The public got a chance to comment on Duke Energy's request for what would be its largest rate increase in North Carolina in at least 20 years.
A public hearing was held at 7 p.m. Tuesday at the Charlotte-Mecklenburg Government Center on Duke's request to raise rates by about 20 percent for most of its residential customers. If the North Carolina Utilities Commission allows the increase, monthly bills for typical residential customers would rise from $95 to about $113, starting in February.
Consumer advocates, small towns and some commercial customers have challenged the increase.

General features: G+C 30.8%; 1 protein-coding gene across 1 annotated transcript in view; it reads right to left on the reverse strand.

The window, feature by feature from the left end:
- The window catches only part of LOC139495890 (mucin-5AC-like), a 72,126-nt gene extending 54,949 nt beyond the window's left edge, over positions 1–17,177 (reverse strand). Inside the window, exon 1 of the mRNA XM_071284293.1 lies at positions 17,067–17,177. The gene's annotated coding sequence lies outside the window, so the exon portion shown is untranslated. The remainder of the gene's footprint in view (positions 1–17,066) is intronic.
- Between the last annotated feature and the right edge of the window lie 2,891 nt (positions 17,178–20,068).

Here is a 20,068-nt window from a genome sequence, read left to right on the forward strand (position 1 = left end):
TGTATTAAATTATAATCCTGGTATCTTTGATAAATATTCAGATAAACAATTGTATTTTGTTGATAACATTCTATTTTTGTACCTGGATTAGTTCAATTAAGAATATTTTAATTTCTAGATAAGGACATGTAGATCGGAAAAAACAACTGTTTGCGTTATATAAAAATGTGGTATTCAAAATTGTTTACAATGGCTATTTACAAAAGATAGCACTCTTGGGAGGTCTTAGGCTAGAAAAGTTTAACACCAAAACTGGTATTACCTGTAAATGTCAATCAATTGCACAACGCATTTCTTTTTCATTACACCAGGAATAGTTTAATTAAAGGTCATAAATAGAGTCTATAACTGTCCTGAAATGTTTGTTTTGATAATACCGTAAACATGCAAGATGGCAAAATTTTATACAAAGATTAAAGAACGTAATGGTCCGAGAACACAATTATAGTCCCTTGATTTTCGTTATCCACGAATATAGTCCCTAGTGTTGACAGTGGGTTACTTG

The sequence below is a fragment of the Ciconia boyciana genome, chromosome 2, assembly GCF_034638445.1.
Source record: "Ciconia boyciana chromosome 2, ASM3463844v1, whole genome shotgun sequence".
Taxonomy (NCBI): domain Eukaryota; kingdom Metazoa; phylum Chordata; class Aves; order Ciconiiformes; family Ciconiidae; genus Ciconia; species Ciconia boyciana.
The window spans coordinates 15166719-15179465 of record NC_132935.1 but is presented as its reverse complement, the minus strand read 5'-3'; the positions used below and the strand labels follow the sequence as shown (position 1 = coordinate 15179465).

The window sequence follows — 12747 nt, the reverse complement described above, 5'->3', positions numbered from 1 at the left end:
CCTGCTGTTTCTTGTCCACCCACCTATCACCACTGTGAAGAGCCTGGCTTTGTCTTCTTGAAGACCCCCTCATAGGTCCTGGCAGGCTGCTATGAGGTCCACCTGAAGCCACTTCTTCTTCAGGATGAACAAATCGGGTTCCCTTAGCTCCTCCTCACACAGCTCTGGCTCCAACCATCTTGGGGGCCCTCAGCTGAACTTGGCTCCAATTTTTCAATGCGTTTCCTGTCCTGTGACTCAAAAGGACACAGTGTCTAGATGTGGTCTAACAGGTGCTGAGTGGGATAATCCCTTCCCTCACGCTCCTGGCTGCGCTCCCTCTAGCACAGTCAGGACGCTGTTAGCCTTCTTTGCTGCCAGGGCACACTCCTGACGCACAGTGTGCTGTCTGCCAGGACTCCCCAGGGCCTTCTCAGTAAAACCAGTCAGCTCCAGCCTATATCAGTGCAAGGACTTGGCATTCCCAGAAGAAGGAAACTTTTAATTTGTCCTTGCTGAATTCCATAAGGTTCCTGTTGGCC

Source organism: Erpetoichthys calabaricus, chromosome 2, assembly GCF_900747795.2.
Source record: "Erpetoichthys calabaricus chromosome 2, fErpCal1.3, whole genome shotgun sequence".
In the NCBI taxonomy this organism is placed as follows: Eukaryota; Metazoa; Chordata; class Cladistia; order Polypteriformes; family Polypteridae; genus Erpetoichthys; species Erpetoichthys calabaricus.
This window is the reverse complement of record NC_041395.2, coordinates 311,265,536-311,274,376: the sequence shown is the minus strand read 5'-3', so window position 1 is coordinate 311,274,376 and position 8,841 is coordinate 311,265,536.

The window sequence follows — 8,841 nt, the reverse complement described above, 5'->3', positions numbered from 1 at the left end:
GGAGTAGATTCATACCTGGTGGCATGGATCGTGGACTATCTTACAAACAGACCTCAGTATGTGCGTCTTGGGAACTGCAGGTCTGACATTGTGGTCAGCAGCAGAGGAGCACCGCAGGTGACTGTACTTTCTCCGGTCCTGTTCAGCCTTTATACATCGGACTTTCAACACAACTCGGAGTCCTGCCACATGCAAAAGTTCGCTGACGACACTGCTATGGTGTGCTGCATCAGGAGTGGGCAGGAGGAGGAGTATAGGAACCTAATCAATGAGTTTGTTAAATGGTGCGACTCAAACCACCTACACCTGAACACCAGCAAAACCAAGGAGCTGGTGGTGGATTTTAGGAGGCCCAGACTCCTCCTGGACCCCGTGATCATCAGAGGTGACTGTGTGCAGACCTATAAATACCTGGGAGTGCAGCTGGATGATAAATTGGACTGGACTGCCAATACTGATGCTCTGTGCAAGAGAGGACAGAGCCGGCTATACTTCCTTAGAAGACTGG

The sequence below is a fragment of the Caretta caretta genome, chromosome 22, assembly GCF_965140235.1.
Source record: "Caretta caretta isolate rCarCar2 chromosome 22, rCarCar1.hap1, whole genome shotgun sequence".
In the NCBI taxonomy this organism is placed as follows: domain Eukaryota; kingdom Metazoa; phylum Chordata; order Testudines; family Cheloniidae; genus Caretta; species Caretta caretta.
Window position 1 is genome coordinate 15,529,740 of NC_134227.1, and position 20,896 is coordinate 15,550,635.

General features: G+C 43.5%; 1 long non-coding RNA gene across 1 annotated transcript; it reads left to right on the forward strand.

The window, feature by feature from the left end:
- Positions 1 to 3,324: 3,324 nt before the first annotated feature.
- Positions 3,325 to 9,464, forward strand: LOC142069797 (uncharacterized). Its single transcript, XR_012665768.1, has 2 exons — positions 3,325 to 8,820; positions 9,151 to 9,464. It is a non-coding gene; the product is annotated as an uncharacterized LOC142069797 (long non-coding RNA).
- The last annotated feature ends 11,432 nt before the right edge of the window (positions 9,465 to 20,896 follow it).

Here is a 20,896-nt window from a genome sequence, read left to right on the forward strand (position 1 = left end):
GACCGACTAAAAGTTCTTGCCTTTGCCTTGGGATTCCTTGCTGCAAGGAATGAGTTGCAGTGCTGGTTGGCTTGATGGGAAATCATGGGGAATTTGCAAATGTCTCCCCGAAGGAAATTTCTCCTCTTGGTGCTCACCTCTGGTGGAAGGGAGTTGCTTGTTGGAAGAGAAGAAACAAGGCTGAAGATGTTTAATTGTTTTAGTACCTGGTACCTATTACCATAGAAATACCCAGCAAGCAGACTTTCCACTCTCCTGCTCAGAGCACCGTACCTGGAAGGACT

Duke said it needs about $5 billion to replace its outdated coal and natural gas plants.
Duke spokesman Tim Gause said the money is "to reinvest, to retool, and to deliver on its promises that we've made to our customer and that is clean, affordable, reliable energy for decades to come."
Duke customer Elizabeth Kincaid said, "I stay awake at night because I hate the unfairness in all this."
If the state approves the hike, the rate change would take effect in February 2012. But there are four more public hearings across the state first.
Duke Energy is in the process of merging with Progress Energy. Progress is also supposed to ask for an increase. Eyewitness News asked if customers will get hit twice. Duke says no, that the two companies will not blend their rates. Duke customers will still get Duke bills based on the approved rate.